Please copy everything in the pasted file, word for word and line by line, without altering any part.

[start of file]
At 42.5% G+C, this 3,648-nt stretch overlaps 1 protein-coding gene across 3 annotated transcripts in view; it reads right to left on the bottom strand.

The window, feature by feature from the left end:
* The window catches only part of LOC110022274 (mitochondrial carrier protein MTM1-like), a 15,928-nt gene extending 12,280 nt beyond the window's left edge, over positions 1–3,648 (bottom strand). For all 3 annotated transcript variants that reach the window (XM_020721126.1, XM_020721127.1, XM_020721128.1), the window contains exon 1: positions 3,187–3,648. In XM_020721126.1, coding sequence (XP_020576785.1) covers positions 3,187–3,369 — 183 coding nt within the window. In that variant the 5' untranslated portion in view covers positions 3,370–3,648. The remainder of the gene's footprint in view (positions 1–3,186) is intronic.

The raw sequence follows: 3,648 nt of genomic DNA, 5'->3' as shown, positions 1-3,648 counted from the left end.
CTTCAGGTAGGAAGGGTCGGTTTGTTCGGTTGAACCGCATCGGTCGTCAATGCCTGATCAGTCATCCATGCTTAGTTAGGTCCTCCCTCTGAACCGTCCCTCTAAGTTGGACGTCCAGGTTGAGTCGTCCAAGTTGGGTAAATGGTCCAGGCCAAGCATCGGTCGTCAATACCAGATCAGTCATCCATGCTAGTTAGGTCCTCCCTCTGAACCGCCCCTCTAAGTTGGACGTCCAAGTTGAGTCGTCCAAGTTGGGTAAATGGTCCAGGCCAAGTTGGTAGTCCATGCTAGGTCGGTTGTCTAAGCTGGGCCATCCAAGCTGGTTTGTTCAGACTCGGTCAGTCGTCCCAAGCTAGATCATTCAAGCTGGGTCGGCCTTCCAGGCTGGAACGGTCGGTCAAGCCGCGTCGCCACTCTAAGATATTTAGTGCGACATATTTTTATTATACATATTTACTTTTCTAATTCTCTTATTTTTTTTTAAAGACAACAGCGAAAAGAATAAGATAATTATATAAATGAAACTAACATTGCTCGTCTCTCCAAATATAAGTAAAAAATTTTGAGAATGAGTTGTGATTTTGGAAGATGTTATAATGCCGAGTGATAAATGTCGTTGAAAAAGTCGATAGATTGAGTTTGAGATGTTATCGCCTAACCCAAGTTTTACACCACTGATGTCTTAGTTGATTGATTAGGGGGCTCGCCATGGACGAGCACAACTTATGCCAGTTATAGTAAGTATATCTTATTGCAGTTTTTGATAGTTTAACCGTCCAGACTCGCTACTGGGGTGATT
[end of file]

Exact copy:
At 42.5% G+C, this 3,648-nt stretch overlaps 1 protein-coding gene across 3 annotated transcripts in view; it reads right to left on the bottom strand.

The window, feature by feature from the left end:
* The window catches only part of LOC110022274 (mitochondrial carrier protein MTM1-like), a 15,928-nt gene extending 12,280 nt beyond the window's left edge, over positions 1–3,648 (bottom strand). For all 3 annotated transcript variants that reach the window (XM_020721126.1, XM_020721127.1, XM_020721128.1), the window contains exon 1: positions 3,187–3,648. In XM_020721126.1, coding sequence (XP_020576785.1) covers positions 3,187–3,369 — 183 coding nt within the window. In that variant the 5' untranslated portion in view covers positions 3,370–3,648. The remainder of the gene's footprint in view (positions 1–3,186) is intronic.

The raw sequence follows: 3,648 nt of genomic DNA, 5'->3' as shown, positions 1-3,648 counted from the left end.
CTTCAGGTAGGAAGGGTCGGTTTGTTCGGTTGAACCGCATCGGTCGTCAATGCCTGATCAGTCATCCATGCTTAGTTAGGTCCTCCCTCTGAACCGTCCCTCTAAGTTGGACGTCCAGGTTGAGTCGTCCAAGTTGGGTAAATGGTCCAGGCCAAGCATCGGTCGTCAATACCAGATCAGTCATCCATGCTAGTTAGGTCCTCCCTCTGAACCGCCCCTCTAAGTTGGACGTCCAAGTTGAGTCGTCCAAGTTGGGTAAATGGTCCAGGCCAAGTTGGTAGTCCATGCTAGGTCGGTTGTCTAAGCTGGGCCATCCAAGCTGGTTTGTTCAGACTCGGTCAGTCGTCCCAAGCTAGATCATTCAAGCTGGGTCGGCCTTCCAGGCTGGAACGGTCGGTCAAGCCGCGTCGCCACTCTAAGATATTTAGTGCGACATATTTTTATTATACATATTTACTTTTCTAATTCTCTTATTTTTTTTTAAAGACAACAGCGAAAAGAATAAGATAATTATATAAATGAAACTAACATTGCTCGTCTCTCCAAATATAAGTAAAAAATTTTGAGAATGAGTTGTGATTTTGGAAGATGTTATAATGCCGAGTGATAAATGTCGTTGAAAAAGTCGATAGATTGAGTTTGAGATGTTATCGCCTAACCCAAGTTTTACACCACTGATGTCTTAGTTGATTGATTAGGGGGCTCGCCATGGACGAGCACAACTTATGCCAGTTATAGTAAGTATATCTTATTGCAGTTTTTGATAGTTTAACCGTCCAGACTCGCTACTGGGGTGATT